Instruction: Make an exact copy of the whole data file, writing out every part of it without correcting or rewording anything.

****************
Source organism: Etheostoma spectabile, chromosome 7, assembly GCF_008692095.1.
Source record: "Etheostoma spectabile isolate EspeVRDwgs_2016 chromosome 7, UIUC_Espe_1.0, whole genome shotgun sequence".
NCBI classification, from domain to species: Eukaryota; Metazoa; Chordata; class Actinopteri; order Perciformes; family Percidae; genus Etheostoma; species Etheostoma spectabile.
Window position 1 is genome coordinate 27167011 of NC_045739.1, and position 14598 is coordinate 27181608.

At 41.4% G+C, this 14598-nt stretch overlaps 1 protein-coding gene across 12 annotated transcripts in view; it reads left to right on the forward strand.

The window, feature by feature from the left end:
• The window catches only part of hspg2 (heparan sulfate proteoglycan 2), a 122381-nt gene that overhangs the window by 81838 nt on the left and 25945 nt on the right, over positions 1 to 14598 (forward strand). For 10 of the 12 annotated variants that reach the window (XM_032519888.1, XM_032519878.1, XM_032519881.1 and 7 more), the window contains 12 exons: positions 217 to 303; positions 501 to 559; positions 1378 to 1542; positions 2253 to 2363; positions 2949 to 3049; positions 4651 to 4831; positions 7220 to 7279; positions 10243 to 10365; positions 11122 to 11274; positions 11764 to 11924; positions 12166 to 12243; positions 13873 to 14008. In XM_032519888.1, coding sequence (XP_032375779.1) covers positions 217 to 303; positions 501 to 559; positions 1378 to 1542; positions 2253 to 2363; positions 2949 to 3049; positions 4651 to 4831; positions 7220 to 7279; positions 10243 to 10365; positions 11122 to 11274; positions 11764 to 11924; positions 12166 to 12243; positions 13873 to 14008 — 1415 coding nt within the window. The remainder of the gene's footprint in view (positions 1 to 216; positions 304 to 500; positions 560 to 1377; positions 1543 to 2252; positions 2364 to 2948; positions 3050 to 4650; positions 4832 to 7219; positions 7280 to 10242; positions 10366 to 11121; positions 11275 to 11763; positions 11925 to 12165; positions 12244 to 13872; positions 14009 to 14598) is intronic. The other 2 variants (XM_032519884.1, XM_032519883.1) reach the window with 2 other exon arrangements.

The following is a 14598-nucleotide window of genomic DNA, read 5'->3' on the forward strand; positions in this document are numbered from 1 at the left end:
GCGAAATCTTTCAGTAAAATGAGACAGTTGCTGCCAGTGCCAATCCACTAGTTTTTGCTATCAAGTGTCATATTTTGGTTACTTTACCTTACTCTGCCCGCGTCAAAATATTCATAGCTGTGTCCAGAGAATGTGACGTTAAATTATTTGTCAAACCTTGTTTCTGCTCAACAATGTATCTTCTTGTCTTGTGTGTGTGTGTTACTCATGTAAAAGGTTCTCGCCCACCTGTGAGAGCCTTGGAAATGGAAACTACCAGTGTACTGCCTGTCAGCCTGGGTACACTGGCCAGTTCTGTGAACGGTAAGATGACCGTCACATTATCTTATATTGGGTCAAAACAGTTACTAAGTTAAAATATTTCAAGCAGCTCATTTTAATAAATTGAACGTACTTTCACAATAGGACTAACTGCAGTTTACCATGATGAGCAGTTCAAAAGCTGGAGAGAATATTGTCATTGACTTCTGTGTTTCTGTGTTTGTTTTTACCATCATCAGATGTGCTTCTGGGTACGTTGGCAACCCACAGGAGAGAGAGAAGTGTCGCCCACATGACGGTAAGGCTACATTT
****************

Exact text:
Source organism: Etheostoma spectabile, chromosome 7, assembly GCF_008692095.1.
Source record: "Etheostoma spectabile isolate EspeVRDwgs_2016 chromosome 7, UIUC_Espe_1.0, whole genome shotgun sequence".
NCBI classification, from domain to species: Eukaryota; Metazoa; Chordata; class Actinopteri; order Perciformes; family Percidae; genus Etheostoma; species Etheostoma spectabile.
Window position 1 is genome coordinate 27167011 of NC_045739.1, and position 14598 is coordinate 27181608.

At 41.4% G+C, this 14598-nt stretch overlaps 1 protein-coding gene across 12 annotated transcripts in view; it reads left to right on the forward strand.

The window, feature by feature from the left end:
• The window catches only part of hspg2 (heparan sulfate proteoglycan 2), a 122381-nt gene that overhangs the window by 81838 nt on the left and 25945 nt on the right, over positions 1 to 14598 (forward strand). For 10 of the 12 annotated variants that reach the window (XM_032519888.1, XM_032519878.1, XM_032519881.1 and 7 more), the window contains 12 exons: positions 217 to 303; positions 501 to 559; positions 1378 to 1542; positions 2253 to 2363; positions 2949 to 3049; positions 4651 to 4831; positions 7220 to 7279; positions 10243 to 10365; positions 11122 to 11274; positions 11764 to 11924; positions 12166 to 12243; positions 13873 to 14008. In XM_032519888.1, coding sequence (XP_032375779.1) covers positions 217 to 303; positions 501 to 559; positions 1378 to 1542; positions 2253 to 2363; positions 2949 to 3049; positions 4651 to 4831; positions 7220 to 7279; positions 10243 to 10365; positions 11122 to 11274; positions 11764 to 11924; positions 12166 to 12243; positions 13873 to 14008 — 1415 coding nt within the window. The remainder of the gene's footprint in view (positions 1 to 216; positions 304 to 500; positions 560 to 1377; positions 1543 to 2252; positions 2364 to 2948; positions 3050 to 4650; positions 4832 to 7219; positions 7280 to 10242; positions 10366 to 11121; positions 11275 to 11763; positions 11925 to 12165; positions 12244 to 13872; positions 14009 to 14598) is intronic. The other 2 variants (XM_032519884.1, XM_032519883.1) reach the window with 2 other exon arrangements.

The following is a 14598-nucleotide window of genomic DNA, read 5'->3' on the forward strand; positions in this document are numbered from 1 at the left end:
GCGAAATCTTTCAGTAAAATGAGACAGTTGCTGCCAGTGCCAATCCACTAGTTTTTGCTATCAAGTGTCATATTTTGGTTACTTTACCTTACTCTGCCCGCGTCAAAATATTCATAGCTGTGTCCAGAGAATGTGACGTTAAATTATTTGTCAAACCTTGTTTCTGCTCAACAATGTATCTTCTTGTCTTGTGTGTGTGTGTTACTCATGTAAAAGGTTCTCGCCCACCTGTGAGAGCCTTGGAAATGGAAACTACCAGTGTACTGCCTGTCAGCCTGGGTACACTGGCCAGTTCTGTGAACGGTAAGATGACCGTCACATTATCTTATATTGGGTCAAAACAGTTACTAAGTTAAAATATTTCAAGCAGCTCATTTTAATAAATTGAACGTACTTTCACAATAGGACTAACTGCAGTTTACCATGATGAGCAGTTCAAAAGCTGGAGAGAATATTGTCATTGACTTCTGTGTTTCTGTGTTTGTTTTTACCATCATCAGATGTGCTTCTGGGTACGTTGGCAACCCACAGGAGAGAGAGAAGTGTCGCCCACATGACGGTAAGGCTACATTT